Great Barrier Reef
The Great Barrier Reef is a true wonder of the world and is an amazing place to visit. You really can't imagine its beauty until you actually see it for yourself. There are plenty of places from where you can explore the Great Barrier Reef, and whether you travel to the outer reef or visit some of the other reefs and Islands nearer the coast you are sure to be satisfied.
Although the reef is called the Great Barrier Reef, it is actually made up of around 2600 different reefs. The Great Barrier Reef is 2000km long, starting just south of the Tropic of Capricorn. The Great Barrier Reef stretches along the Queensland coastline from just north of Bundaberg (where you will find the Southern Reef Islands) right upto Far North Queensland and the Torres Strait. Due to the reefs amazing and spectacular natural beauty the Great Barrier Reef was declared as a World Heritage Area in 1981.
The reef is called the 'Barrier' Reef because it is an outer reef, situated along the Australian continental shelf with the channel between the coastline and the reef reaching a depth of about 60m. The other type of reef is a 'Fringe' reef, which is situated along the coastline of land and islands.
The coral on the reef dates back to around 18 million years old, and is thought to be about 500 metres in some places. Coral is made by Polyps which are marine animals from the Cindaria family. When the Polyps die, their skeletons turn white (which is how you know if coral is alive or dead) and then more Polyps grow on top of them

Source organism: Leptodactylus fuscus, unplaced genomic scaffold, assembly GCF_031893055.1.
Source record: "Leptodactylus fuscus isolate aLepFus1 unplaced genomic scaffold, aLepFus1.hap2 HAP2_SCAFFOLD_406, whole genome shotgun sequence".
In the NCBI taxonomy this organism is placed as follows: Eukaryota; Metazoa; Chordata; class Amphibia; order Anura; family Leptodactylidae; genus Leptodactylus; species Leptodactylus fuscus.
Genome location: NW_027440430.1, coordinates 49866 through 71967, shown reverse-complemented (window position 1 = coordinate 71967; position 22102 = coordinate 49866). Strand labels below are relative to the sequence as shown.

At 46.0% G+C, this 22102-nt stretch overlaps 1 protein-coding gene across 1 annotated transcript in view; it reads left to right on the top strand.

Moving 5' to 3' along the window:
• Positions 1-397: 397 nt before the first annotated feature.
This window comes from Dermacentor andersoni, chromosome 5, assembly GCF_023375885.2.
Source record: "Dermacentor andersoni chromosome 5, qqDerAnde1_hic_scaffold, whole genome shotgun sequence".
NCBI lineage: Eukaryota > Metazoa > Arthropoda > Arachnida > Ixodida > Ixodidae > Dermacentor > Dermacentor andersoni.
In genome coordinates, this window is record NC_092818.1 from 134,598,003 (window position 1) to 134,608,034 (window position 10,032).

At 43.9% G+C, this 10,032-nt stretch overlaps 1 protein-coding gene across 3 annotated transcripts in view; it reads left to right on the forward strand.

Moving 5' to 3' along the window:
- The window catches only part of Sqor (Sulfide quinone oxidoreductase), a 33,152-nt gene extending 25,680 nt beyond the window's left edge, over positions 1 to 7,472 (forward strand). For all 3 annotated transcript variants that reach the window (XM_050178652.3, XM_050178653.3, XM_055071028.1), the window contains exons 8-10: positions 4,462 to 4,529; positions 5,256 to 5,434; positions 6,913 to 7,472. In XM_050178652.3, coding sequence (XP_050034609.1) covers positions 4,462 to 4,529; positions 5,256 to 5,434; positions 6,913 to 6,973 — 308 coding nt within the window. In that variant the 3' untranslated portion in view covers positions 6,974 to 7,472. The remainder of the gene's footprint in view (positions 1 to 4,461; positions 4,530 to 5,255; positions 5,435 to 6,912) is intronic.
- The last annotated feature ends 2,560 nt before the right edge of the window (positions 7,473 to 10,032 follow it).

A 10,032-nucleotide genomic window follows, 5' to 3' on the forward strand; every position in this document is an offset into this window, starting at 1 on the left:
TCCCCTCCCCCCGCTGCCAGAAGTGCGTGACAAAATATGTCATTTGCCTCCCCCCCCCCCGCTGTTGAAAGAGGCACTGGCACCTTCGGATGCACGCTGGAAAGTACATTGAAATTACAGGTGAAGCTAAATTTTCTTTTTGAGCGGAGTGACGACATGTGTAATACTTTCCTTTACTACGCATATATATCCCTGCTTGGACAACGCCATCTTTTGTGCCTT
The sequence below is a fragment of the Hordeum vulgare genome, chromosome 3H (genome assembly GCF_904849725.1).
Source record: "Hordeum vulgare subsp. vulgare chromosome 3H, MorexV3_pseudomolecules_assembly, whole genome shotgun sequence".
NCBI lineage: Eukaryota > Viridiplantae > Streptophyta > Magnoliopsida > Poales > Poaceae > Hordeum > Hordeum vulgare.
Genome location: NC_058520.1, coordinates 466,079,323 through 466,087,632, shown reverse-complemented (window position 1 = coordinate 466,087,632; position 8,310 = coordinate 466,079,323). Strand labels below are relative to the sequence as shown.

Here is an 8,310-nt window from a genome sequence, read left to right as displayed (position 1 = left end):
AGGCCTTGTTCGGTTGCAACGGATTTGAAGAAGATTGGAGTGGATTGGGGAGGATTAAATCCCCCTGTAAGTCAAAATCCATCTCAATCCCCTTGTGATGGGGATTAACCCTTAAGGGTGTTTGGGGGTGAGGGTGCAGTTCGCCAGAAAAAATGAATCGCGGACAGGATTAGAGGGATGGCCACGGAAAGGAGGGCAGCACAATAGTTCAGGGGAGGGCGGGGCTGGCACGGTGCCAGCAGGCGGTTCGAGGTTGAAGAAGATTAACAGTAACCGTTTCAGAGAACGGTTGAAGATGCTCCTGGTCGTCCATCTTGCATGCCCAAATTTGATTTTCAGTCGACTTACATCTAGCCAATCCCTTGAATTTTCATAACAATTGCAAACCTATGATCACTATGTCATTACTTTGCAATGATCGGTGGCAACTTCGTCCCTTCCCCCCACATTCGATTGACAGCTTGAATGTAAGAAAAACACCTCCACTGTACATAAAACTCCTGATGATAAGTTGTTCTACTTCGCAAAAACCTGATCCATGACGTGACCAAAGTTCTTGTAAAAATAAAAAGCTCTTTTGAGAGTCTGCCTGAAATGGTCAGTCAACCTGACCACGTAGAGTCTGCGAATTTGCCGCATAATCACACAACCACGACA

There are a few conditions that are required for healthy growth of coral. The water must be salty, clear and not lower in temperature than 17.5 degrees and lower in depth than 30 metres. An amazing sight is seeing the spawning of the coral, which happens in late spring/early summer and is often called an 'underwater snowstorm'.
There are nearly 400 types of coral in the reef and plenty of other species of fish, clams and other sea creatures. The islands are also popular with sea birds and turtles. The colours of all of the coral and sealife is wonderful, from pinks and greens to deep blues and silvers.
There are few dangerous creatures on the reef, although you may see reef sharks there are no noted attacks on visitors. The most dangerous things in the Barrier Reef is the coral itself (if you touch them you can cut yourself as well as damage the coral), Jellyfish and Scorpion Fish.
There are also a number of islands throughout the Great Barrier Reef. They all offer something special to the visitor and are made up of a variety of plantlife. To the south of the reef are a selection of continental islands including Dunk Island, Great Keppel Island, Hinchinbrook Island and several of the Whitsundays.
Further north are around 300 Cays, which are created when the reef lies above sea level causing the waves to ground the coral into sand. Cays include Green Island, Heron Island and the Low Isles. You can stay on several of the islands which are all truly beautiful. Accommodation ranges from exclusive resorts to camping.
Wherever you decide to go in the Great Barrier Reef, make sure you go somewhere. Once you get there, although many tours offer glass bottom boats and semi-submersible boats, the best way to see the reef is by snorkeling or diving. Even for those who don't feel brave enough, try. It is definitely worth it.
Destinations within Far North Queensland
|Cape York Peninsula|
|Torres Strait Islands|
|Other Far North Queensland Destinations|
|Mount Surprise||Normanton||Port Douglas|